Every day we read about another shift in the technicalities and funding of the Affordable Care Act, a controversy at the U.S. Department Health & Human Services or the ability to buy health insurance across state borders. To spin an old Tip O’Neill line, one could argue that, “All healthcare is local.” Many in Europe, Asia and Latin America would likely argue the same as it relates to their own local healthcare systems.
But regardless of the nuances of national healthcare funding and governance, there are some foundational drivers that are universal when it comes to healthcare through a global lens. It should be no surprise that these all are in various ways driven by technology transformation.
1. Not enough beds!
With precious few exceptions, there are not enough hospital beds for the patients that need them around the world. Frost & Sullivan predicts a shortage of 3.4 million hospital beds in 2018 in Asia alone!
One could ask what that has to do with technology. The fact is that until technology enables greater prevention, and remote monitoring or visits, patients will be required to go into a bricks-and-mortar hospital for treatment. The magnitude is obviously greater in emerging markets with huge populations, but a walk through the emergency department in many U.S. hospitals will show that we share the challenges of patients on gurneys in the hallways waiting for beds.
2. Aging and the gray tsunami
We’re surely familiar with the scale of the baby boomer generation in the U.S., but this is dwarfed by many countries like Japan, Korea and China, where upward of 40 percent of the population is over 60. In Japan for example, the average lifespan is over 85 years old, the highest in the world.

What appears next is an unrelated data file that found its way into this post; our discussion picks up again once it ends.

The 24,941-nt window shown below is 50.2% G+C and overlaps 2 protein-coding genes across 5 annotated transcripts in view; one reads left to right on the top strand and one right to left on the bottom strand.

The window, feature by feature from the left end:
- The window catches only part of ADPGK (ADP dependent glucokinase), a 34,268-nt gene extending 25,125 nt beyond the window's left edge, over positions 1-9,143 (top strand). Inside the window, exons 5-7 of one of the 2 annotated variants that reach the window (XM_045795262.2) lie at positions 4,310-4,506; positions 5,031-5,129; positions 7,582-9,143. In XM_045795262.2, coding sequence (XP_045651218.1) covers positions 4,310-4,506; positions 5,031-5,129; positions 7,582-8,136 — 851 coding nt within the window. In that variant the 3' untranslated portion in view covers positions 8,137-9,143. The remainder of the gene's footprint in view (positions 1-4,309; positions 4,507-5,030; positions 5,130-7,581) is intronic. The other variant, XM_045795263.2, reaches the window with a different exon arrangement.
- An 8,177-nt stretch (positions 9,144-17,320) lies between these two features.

As detailed in an earlier blog, many international studies show that boredom can rank higher than diabetes as a leading cause of death among the elderly. Technologies that keep the elderly connected will become critical to decreasing mortality rates and the price of healthcare to treat that demographic.
New artificial intelligence and data analytics initiatives related to population health and precision medicine will also identify global aspects of aging and disease to make treatments more targeted and efficient.
3. Increased consumerization of healthcare
More people would go home after forgetting their cell phone than they would for their wallet. This phenomena is even greater in some emerging markets.
The mobile device is becoming an extension of the healthcare system on a global scale. Citizens are watching closely for signs of the “uberization” of wellness, treatment and payment relationships. In fact, ride share itself has become an extension of ambulatory care transport.
At the most basic level, healthcare consumers are looking for dependable ways to identify physicians, schedule appointments or see waiting times at healthcare providers.
Depending on the healthcare insurance system, the consumerized global patient is expecting reliable online estimates on how much their insurance pays versus how much out of pocket will be incurred.
On the wellness side, the Fitbit phenomena is occurring on a global scale as can be seen in their “Fittest Countries in the World” report.
4. Shift to a value-based care model
Value-based care reimbursed on quality rather than quantity has emerged globally as an alternative — and in some cases a requirement — over fee-for-service care. While it may seem ironic that one needs to emphasize value over volume delivery of care, the fact is that many providers and physicians were fast and loose about the volume of reimbursements submitted to insurers. One could argue that in most cases these procedures were required for diagnosis or treatment, however in far too many cases providers were undisciplined in the number of tests and procedures required.
As the sheer number of patients increases around the world, providing assurances that there is a “meaningful use” of healthcare technologies has become a key theme regardless of whether patients or governments are footing the majority of the care costs.
Technology has become critical in assuring that diagnoses are much more predictive and that precision medicine and artificial intelligence technologies narrow down treatment alternatives to reduce extraneous costs.
While many of the themes above were looked at strictly through individual country lenses, the incredible diversity within many countries, coupled with geographic displacements, has made health data analytics a global phenomenon.
“Population health without borders” will be the new mantra for healthcare visionaries!